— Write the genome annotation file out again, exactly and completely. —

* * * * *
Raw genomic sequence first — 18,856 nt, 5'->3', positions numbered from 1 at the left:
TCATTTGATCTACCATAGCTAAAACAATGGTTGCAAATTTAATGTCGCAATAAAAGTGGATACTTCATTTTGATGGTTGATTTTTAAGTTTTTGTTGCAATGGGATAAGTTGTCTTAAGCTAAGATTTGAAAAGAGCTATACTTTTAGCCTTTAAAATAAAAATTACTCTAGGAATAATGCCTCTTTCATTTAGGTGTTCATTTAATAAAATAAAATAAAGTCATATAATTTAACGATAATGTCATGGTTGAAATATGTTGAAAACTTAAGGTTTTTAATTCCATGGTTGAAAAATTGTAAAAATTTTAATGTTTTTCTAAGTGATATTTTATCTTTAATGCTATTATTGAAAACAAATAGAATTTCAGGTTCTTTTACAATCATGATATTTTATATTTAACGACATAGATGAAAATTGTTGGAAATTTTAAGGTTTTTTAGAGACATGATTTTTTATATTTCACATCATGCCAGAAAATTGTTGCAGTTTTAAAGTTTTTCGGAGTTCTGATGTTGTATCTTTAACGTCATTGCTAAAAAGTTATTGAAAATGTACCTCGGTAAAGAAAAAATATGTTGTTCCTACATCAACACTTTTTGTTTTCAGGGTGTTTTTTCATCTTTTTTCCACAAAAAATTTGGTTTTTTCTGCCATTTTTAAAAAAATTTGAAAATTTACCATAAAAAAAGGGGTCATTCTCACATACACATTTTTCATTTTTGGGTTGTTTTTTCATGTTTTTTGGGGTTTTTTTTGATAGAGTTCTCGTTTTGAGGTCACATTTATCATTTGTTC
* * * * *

Raw genomic sequence first — 18,856 nt, 5'->3', positions numbered from 1 at the left:
TCATTTGATCTACCATAGCTAAAACAATGGTTGCAAATTTAATGTCGCAATAAAAGTGGATACTTCATTTTGATGGTTGATTTTTAAGTTTTTGTTGCAATGGGATAAGTTGTCTTAAGCTAAGATTTGAAAAGAGCTATACTTTTAGCCTTTAAAATAAAAATTACTCTAGGAATAATGCCTCTTTCATTTAGGTGTTCATTTAATAAAATAAAATAAAGTCATATAATTTAACGATAATGTCATGGTTGAAATATGTTGAAAACTTAAGGTTTTTAATTCCATGGTTGAAAAATTGTAAAAATTTTAATGTTTTTCTAAGTGATATTTTATCTTTAATGCTATTATTGAAAACAAATAGAATTTCAGGTTCTTTTACAATCATGATATTTTATATTTAACGACATAGATGAAAATTGTTGGAAATTTTAAGGTTTTTTAGAGACATGATTTTTTATATTTCACATCATGCCAGAAAATTGTTGCAGTTTTAAAGTTTTTCGGAGTTCTGATGTTGTATCTTTAACGTCATTGCTAAAAAGTTATTGAAAATGTACCTCGGTAAAGAAAAAATATGTTGTTCCTACATCAACACTTTTTGTTTTCAGGGTGTTTTTTCATCTTTTTTCCACAAAAAATTTGGTTTTTTCTGCCATTTTTAAAAAAATTTGAAAATTTACCATAAAAAAAGGGGTCATTCTCACATACACATTTTTCATTTTTGGGTTGTTTTTTCATGTTTTTTGGGGTTTTTTTTGATAGAGTTCTCGTTTTGAGGTCACATTTATCATTTGTTC